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Hungary State Treasury saves on changes in settlement of gov't securities expiries

Hungary's State Treasury is saving on average HUF 67 billion in liquidity needs on settlement/redemption days since October 2009, when the repayment of expiring government securities was switched to the National Bank of Hungary's (MNB) real-time interbank settlement system Viber, a follow-up study published in the MNB periodical MNB Szemle revealed.

The settlement of government securities auction sales was carried out in Viber before October, but repayments were settled through the interbank settlement system BKR, operated by interbank clearing house Giro.

Hungarian government securities expiries are timed to coincide with the settlement of new issues, which usually happens on Wednesdays.

The Government Debt Management Agency ÁKK could not, however, take full advantage of the timing before because the BKR system operates overnight and it had to make the gross equivalent of the expiring securities available on the Treasury's unified account KESZ on the day preceding redemption.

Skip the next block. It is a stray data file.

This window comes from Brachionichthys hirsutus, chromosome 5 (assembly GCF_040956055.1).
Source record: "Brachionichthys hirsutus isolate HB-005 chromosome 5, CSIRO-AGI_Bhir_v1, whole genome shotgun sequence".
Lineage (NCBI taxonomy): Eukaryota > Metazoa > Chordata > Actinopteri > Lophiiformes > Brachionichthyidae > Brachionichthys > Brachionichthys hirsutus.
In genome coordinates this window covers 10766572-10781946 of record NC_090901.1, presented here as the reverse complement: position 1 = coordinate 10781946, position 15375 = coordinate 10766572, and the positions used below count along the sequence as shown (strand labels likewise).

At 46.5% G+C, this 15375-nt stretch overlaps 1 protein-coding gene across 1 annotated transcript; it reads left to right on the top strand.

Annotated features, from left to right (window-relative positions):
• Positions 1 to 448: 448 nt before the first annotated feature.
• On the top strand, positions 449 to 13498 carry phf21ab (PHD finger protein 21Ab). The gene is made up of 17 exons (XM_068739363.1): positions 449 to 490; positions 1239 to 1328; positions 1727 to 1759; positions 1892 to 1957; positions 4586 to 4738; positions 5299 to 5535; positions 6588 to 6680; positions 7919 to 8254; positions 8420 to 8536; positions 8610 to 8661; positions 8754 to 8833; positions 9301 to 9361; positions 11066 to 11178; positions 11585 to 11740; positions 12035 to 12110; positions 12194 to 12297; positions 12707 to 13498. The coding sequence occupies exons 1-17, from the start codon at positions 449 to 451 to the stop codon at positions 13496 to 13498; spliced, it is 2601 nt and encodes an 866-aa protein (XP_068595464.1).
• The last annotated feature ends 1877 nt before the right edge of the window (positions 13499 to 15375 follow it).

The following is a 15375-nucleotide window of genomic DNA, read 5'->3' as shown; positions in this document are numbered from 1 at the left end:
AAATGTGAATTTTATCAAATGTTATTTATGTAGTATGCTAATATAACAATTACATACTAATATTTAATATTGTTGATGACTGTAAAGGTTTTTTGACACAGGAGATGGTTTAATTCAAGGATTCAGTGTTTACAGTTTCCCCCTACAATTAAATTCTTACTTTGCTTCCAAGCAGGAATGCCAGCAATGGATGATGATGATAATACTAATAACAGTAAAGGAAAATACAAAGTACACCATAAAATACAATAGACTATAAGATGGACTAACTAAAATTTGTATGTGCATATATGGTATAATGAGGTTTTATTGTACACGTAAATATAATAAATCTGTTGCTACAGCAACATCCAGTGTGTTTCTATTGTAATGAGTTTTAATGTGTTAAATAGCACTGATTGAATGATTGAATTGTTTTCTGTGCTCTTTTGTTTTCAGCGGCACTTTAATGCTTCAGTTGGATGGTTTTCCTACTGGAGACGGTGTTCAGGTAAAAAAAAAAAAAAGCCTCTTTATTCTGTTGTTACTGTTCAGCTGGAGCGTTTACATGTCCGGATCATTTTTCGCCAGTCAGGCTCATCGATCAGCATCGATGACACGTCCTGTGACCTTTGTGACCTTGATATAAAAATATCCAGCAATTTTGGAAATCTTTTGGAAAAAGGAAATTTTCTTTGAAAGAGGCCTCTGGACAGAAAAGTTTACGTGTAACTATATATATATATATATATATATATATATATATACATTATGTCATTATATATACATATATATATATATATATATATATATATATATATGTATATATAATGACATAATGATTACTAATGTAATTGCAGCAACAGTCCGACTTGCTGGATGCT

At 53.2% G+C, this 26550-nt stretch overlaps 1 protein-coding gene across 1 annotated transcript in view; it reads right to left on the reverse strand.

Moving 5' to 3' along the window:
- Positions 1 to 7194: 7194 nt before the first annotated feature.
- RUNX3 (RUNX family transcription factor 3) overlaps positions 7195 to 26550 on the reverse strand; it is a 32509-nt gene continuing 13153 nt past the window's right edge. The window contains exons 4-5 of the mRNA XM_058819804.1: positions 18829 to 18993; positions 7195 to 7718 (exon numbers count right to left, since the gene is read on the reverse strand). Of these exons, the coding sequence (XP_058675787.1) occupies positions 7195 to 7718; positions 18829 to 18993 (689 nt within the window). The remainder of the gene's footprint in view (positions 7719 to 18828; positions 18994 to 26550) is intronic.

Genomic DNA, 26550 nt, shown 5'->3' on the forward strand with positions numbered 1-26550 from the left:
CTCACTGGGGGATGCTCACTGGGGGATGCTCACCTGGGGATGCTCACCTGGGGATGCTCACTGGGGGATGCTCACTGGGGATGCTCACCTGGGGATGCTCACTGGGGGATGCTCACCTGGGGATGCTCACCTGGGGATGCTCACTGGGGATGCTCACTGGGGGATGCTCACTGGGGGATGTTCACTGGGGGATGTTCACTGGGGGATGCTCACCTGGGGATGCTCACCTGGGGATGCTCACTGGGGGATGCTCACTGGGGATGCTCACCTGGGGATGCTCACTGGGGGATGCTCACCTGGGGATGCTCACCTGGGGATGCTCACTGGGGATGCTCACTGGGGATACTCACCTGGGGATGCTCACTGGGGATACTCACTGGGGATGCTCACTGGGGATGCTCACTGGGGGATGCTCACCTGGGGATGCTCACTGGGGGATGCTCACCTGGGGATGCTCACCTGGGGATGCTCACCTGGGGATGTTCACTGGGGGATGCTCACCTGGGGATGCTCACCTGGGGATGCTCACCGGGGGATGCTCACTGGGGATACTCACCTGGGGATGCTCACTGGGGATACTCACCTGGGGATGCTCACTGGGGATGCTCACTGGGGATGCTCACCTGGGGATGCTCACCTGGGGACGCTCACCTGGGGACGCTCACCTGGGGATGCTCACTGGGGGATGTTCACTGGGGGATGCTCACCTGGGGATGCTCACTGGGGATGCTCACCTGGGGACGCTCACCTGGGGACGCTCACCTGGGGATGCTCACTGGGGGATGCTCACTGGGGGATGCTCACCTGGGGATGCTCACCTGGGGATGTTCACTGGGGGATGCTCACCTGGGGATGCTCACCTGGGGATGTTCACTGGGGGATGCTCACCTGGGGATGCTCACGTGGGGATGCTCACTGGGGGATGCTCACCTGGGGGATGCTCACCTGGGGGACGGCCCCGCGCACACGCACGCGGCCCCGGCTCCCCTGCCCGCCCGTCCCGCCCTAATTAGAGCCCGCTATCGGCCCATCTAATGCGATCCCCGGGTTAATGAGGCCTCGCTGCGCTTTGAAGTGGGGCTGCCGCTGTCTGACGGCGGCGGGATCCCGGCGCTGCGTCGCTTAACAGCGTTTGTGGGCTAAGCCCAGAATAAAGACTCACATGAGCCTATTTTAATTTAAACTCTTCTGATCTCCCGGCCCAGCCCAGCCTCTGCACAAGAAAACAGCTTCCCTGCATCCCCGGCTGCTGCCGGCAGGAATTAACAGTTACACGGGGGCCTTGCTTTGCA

Carrying out both the settlement of issues and repayment through Viber allows a technical netting, thereby incoming payments from issues can be directly used to finance repayments. The change has reduced the KESZ balance on average by HUF 67 billion compared to previous comparable balances on the 23 days when expiries coincided with issues between October 7, 2009 and March 10, 1010, the follow-up study revealed.

Overall turnover of the BKR fell by an average 2.6% on the redemption days of the period in question, MNB analysts Levente Habany and Anikó Turján, the authors of the study found.

The change adversely affected the banks which had used the liquidity arising in the BKR from government securities maturity to cover their outgoing transfers on the night preceding maturity day.

While 30 banks had not used this option, some 12 did, mainly those -- both large and smaller banks -- who are active custodians. Even for the hardest-hit group, however, the liquidity shortfall compared to one year earlier was 11%, less than forecast, the analysts found. Part of the reason is that banks significantly increased their BKR credit limits after October 2008 anyway. (MTI – Econews)